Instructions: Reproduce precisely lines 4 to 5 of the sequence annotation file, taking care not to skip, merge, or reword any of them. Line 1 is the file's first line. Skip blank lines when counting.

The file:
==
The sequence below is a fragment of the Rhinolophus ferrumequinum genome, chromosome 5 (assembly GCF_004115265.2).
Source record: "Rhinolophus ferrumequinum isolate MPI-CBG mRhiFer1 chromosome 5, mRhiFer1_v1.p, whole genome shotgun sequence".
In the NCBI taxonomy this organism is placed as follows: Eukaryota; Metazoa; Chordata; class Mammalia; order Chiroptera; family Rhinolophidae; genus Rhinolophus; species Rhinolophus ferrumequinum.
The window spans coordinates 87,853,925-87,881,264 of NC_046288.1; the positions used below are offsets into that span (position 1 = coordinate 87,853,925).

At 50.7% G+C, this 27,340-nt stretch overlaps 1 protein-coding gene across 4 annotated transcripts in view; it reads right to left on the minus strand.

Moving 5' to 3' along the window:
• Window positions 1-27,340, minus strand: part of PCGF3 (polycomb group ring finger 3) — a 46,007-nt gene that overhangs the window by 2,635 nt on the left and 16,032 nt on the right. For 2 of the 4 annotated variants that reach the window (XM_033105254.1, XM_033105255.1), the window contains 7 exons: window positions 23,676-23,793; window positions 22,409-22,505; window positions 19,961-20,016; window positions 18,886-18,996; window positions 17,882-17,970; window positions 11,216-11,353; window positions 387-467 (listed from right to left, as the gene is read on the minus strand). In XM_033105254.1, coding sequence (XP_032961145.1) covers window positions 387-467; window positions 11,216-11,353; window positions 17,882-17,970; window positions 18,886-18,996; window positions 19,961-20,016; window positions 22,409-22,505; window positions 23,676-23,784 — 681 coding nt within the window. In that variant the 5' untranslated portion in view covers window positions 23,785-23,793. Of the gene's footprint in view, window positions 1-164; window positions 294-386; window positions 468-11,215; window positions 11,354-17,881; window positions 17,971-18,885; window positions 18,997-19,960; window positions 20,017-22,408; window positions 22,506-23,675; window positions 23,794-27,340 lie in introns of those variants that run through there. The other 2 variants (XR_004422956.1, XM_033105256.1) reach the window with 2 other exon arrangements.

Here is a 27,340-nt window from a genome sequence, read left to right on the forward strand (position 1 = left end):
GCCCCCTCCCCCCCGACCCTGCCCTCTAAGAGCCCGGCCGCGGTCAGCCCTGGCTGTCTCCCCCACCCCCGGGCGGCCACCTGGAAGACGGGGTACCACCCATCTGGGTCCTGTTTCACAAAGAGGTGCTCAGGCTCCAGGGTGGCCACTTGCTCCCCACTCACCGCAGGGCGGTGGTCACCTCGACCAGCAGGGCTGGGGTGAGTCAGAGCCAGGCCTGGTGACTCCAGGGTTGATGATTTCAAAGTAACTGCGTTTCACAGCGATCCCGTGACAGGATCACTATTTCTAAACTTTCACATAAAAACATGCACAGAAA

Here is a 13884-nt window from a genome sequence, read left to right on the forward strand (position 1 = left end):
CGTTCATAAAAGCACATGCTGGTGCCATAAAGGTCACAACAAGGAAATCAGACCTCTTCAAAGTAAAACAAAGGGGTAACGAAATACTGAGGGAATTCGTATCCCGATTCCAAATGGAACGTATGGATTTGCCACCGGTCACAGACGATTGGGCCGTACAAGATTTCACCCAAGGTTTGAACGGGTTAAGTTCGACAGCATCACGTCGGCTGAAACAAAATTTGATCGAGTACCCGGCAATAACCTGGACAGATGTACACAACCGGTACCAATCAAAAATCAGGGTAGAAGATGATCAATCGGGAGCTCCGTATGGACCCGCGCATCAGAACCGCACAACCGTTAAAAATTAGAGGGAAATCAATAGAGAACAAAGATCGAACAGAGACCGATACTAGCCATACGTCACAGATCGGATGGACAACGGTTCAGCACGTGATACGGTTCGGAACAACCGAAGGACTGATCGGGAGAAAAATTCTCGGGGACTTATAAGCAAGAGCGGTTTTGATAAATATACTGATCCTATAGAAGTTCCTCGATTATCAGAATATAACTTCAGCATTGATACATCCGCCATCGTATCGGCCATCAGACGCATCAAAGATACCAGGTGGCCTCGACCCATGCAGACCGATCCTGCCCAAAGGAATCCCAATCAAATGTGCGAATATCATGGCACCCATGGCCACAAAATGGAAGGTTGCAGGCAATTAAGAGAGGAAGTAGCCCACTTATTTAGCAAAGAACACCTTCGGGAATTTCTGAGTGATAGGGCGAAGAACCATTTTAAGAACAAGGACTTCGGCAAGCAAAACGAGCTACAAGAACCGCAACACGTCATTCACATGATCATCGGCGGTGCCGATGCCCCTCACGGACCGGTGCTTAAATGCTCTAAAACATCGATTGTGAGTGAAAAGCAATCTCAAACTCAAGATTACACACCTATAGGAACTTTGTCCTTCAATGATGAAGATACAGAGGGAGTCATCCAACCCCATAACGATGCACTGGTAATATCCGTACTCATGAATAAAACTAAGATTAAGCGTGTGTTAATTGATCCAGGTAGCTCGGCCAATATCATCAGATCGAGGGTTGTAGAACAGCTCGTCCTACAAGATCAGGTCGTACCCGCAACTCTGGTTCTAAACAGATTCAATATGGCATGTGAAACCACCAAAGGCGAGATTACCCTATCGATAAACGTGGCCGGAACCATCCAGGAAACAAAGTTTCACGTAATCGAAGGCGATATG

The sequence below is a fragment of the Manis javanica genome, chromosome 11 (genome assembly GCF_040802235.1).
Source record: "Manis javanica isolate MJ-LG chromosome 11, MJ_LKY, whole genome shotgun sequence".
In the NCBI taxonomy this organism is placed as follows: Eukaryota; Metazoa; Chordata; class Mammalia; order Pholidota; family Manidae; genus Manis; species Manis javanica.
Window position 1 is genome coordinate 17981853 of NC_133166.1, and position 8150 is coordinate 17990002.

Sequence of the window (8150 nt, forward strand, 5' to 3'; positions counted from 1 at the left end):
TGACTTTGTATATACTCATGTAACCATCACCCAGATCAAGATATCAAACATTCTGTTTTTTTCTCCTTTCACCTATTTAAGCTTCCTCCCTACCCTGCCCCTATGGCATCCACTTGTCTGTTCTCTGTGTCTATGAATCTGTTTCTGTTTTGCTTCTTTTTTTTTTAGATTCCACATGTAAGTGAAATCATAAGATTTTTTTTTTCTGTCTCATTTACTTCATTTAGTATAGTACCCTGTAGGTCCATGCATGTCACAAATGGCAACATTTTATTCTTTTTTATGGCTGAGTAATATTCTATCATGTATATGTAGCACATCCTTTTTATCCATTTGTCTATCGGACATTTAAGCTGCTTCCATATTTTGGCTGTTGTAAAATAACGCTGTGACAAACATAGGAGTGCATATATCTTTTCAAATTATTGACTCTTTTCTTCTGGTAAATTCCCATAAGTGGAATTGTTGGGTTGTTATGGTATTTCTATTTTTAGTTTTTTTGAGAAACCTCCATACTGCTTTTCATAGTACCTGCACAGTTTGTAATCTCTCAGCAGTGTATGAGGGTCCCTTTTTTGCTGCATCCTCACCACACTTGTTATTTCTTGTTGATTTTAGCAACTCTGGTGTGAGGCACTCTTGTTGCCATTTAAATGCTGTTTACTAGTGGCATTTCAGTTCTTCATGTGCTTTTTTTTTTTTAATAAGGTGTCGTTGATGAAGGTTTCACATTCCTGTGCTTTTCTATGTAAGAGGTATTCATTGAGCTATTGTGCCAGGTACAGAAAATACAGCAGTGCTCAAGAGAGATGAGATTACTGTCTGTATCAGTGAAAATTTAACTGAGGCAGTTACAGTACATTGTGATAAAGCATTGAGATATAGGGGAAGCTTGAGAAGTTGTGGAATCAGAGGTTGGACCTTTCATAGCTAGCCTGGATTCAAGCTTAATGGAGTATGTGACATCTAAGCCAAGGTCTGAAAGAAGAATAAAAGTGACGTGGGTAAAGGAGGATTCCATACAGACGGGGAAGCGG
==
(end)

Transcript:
The window spans coordinates 87,853,925-87,881,264 of NC_046288.1; the positions used below are offsets into that span (position 1 = coordinate 87,853,925).

At 50.7% G+C, this 27,340-nt stretch overlaps 1 protein-coding gene across 4 annotated transcripts in view; it reads right to left on the minus strand.